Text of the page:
Hewlett-Packard has reached agreement in three shareholder lawsuits arising from its over US$10 billion acquisition of Autonomy.
Under the terms of the agreement, the shareholders and their lawyers will assist HP in bringing claims against Michael Lynch, Autonomy's former chief executive officer, Shushovan Hussain, Autonomy's former chief financial officer, and potentially others, HP said late Monday.
Claims in connection with the acquisition against current and former directors, officers and advisors of HP other than those that were formerly with Autonomy will be dismissed, and HP is to modify its policies and procedures for evaluating potential mergers and acquisitions on the lines recommended by the shareholders and their lawyers.
The financial terms of the deal were not disclosed by HP. The agreement covers one pending lawsuit before the U.S. District Court for the Northern District of California and two before the California Superior Court for Santa Clara County. The counsels for the settling shareholders could stand to win a share of financial gains from future litigation by HP in the Autonomy case, according to a court filing.
HP acquired the U.K. infrastructure software vendor in 2011 but in November the next year it said it was taking a $8.8 billion charge as Autonomy had allegedly engaged in accounting improprieties, misrepresentations and disclosure failures before HP acquired the company. Lynch, who was removed from HP in May 2012, has denied any wrongdoing, claiming HP was aware of Autonomy's accounting practices before the acquisition.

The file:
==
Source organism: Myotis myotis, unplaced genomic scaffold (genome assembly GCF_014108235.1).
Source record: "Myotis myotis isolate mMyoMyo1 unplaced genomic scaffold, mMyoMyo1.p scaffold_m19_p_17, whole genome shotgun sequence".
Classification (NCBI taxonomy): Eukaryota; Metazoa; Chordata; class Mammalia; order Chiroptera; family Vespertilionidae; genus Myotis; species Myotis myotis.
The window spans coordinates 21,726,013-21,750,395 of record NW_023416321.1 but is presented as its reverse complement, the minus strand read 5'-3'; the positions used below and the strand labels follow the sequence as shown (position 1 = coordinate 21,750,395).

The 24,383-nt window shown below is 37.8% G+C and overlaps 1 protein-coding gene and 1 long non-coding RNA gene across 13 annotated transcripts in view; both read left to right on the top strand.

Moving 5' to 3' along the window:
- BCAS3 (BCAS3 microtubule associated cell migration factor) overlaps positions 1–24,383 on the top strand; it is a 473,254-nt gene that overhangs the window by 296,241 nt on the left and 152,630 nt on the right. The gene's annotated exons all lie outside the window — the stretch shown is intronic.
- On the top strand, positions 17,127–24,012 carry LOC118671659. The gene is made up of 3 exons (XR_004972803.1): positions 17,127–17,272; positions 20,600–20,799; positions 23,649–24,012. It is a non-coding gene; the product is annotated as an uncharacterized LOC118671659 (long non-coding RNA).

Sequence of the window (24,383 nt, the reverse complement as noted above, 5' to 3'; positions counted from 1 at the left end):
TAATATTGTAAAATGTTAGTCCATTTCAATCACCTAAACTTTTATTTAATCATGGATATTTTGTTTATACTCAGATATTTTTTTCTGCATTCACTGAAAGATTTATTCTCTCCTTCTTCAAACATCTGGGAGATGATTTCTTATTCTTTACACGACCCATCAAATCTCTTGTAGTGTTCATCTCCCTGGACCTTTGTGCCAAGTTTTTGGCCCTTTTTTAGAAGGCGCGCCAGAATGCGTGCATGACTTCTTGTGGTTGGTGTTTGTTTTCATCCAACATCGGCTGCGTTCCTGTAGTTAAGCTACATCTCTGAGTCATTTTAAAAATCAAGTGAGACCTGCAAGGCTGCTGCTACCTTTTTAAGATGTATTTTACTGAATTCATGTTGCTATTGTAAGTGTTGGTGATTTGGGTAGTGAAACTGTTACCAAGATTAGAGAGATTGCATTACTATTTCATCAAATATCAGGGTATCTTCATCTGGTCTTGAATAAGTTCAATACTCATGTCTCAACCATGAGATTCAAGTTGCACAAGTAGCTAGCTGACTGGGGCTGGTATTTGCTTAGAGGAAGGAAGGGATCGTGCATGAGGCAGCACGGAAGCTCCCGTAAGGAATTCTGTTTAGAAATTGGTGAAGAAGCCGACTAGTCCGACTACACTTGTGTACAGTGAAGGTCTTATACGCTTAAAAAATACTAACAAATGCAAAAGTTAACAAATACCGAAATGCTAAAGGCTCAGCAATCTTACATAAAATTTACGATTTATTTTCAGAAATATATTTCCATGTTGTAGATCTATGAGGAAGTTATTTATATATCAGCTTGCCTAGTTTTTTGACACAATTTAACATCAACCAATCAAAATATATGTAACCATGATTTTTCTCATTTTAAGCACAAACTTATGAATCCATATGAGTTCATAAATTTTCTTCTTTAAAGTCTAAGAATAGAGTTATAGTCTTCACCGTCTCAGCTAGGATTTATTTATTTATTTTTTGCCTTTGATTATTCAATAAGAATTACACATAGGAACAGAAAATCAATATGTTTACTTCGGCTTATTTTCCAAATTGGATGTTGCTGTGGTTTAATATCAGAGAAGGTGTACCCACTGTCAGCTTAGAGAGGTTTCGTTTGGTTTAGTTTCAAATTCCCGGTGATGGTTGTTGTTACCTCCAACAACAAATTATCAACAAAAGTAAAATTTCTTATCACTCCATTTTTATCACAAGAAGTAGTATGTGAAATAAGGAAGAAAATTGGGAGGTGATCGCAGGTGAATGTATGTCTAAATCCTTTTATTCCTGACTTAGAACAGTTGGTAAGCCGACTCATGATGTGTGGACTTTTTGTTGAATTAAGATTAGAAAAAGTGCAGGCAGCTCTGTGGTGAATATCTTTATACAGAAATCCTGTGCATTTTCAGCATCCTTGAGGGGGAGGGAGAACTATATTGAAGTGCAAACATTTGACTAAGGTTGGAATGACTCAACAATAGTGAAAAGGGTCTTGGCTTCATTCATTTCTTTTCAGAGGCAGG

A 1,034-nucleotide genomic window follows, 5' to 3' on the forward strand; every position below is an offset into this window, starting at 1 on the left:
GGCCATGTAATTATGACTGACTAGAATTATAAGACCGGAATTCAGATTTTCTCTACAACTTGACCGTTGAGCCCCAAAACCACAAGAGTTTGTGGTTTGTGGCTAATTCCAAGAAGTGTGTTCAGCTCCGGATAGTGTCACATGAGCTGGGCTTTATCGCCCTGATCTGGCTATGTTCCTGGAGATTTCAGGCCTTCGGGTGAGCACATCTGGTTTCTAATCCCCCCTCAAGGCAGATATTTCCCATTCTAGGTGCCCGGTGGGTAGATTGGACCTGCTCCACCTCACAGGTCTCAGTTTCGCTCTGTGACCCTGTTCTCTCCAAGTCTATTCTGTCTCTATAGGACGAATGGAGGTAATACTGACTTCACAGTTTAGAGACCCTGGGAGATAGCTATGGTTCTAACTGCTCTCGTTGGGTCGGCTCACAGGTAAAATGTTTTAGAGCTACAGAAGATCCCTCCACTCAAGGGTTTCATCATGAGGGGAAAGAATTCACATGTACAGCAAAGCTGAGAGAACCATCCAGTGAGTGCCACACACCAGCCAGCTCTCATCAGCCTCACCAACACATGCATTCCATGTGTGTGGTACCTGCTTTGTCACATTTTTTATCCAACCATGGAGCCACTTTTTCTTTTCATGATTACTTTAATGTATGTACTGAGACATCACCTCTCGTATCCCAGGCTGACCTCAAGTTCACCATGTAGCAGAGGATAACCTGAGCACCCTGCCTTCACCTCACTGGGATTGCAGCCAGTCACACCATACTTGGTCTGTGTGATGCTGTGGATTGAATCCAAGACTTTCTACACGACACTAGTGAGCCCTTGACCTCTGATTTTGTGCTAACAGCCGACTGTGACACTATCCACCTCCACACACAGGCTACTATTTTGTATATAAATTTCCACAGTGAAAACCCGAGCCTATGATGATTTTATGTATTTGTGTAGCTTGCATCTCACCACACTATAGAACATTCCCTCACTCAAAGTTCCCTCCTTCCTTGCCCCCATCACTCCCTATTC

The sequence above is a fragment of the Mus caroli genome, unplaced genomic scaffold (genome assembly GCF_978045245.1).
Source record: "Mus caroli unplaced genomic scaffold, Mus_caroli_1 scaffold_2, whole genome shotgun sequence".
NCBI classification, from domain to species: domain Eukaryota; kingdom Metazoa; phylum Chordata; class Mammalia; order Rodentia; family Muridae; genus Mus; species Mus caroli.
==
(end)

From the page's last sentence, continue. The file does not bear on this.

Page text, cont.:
The announcement of the charge triggered a number of shareholder suits which alleged among other things that HP ignored "red flags" concerning Autonomy's accounting practices, failed to properly evaluate its technology, and did not disclose certain information regarding the acquisition and its aftermath leading up to the announcement of the impairment charge. The lawsuit in the California federal court had consolidated eight lawsuits filed in the court by shareholders.
The agreement requires the relevant courts to give a preliminary approval before a notice is given to HP shareholders for their comment. After this process, there will be a hearing to consider final approval of the agreement, according to a filing in the U.S. District Court for the Northern District of California.
The negotiations for the settlement started in February this year overseen by retired District Judge Vaughn R. Walker, according to the court records.
"It seems [HP CEO] Meg Whitman will be using a large sum of HP's money to avoid explaining in court why she made false allegations regarding Autonomy in November 2012," wrote Lynch in a statement last week after reports that HP was planning to settle the suits. Lynch could not be immediately reached for comment on Monday after HP announced the agreement with the shareholders.
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